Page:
The representative of Holland, in what appeared to be a major reversal of its position of the 1950’s, pointed to the futility of creating an international legal order that would exist only on paper.  Robert Rosenstack of the United States, sharing the skepticism, noted that in dealing with state responsibility, the ILC was already considering certain international criminal or delicts. In an effort to deflect further action, he also warned that states unwilling to accept any enforcement mechanism had no need for a code.  Egypt served notice the no code could restrain the struggles for self-determination or national liberation,  while Nicaragua insisted that all terrorism would have to be outlawed, regardless of motive.  Many states argued that new nations admired to the United Nations since 1954 should have more time to study the record. It was finally agreed that the views of governments should be solicited and the subject taken up again at the end of 1980.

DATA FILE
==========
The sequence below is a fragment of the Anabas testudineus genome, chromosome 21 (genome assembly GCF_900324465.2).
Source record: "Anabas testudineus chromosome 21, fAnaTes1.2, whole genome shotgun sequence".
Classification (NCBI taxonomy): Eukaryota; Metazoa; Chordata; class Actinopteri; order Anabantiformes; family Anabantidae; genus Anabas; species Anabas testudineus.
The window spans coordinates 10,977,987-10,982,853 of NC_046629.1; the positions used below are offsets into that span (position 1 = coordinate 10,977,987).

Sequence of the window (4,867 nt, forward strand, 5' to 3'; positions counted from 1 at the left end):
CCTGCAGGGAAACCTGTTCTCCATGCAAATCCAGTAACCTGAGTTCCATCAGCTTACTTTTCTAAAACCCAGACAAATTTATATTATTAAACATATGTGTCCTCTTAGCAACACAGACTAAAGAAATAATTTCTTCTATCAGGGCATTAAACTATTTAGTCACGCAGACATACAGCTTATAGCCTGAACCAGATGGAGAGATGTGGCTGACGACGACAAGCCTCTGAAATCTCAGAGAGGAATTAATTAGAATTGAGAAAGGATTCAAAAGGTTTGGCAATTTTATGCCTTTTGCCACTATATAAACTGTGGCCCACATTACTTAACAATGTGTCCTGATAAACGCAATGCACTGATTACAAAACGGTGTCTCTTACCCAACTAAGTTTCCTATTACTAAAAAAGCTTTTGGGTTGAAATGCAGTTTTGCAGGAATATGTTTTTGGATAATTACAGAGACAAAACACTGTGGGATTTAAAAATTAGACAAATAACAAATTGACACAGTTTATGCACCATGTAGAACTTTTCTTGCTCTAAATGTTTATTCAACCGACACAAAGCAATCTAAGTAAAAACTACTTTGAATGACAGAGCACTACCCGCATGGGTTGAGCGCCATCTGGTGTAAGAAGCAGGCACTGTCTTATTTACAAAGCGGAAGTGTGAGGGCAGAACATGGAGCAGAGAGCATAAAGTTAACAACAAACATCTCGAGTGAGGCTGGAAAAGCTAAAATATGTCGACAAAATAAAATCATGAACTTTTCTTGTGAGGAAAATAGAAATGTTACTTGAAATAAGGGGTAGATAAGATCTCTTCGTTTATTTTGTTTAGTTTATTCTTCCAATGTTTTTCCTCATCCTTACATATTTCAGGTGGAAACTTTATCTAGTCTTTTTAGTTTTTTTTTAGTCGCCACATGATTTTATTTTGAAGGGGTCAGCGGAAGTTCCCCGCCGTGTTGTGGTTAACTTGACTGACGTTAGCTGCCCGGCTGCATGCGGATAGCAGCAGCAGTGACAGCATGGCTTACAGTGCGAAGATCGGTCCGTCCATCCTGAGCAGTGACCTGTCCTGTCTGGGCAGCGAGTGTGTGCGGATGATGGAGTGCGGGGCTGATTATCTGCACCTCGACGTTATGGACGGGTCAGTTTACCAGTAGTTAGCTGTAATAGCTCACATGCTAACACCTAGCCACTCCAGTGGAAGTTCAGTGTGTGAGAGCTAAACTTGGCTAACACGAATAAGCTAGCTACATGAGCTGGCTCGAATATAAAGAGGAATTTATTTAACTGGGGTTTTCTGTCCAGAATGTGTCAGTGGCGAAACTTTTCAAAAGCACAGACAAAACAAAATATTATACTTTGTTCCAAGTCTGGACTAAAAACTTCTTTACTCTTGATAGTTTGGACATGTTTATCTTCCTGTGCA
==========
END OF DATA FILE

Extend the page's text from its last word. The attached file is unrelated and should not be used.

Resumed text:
By the time the Sixth Committee reconvened in October 1980, replies regarding the Code of Offences had been received from 19 Governments and from UNESCO.  The clearest opposition again came from the Netherlands, the United States, the United Kingdom, and Canada. The gist of their argument was that there was no likelihood that consensus could be reached on such a difficult problem and that it was therefore a waste of everyone’s time to discuss it.  It was also argued that a consolidate code would add nothing to the existing conventions and declarations and might even detract by offering competing or modified texts. Underlying the negative argument was the suspicion and distrust that enveloped the international scene. A Chinese delegate wondered whether those who supported the code were merely “passing fish eyes off as pearls.”  The American representative argued that the 1974 consensus definition of aggression was too imprecise to serve as the basis for a criminal indictment.  He ignored the fact that the United States had relied on a much less precise 1933 Soviet definition to convict the German leaders at Nuremberg.  The 1980 preliminary debate gave fair warning of the difficulties to be encountered should states try to codify the limits of permissible and impermissible international behavior.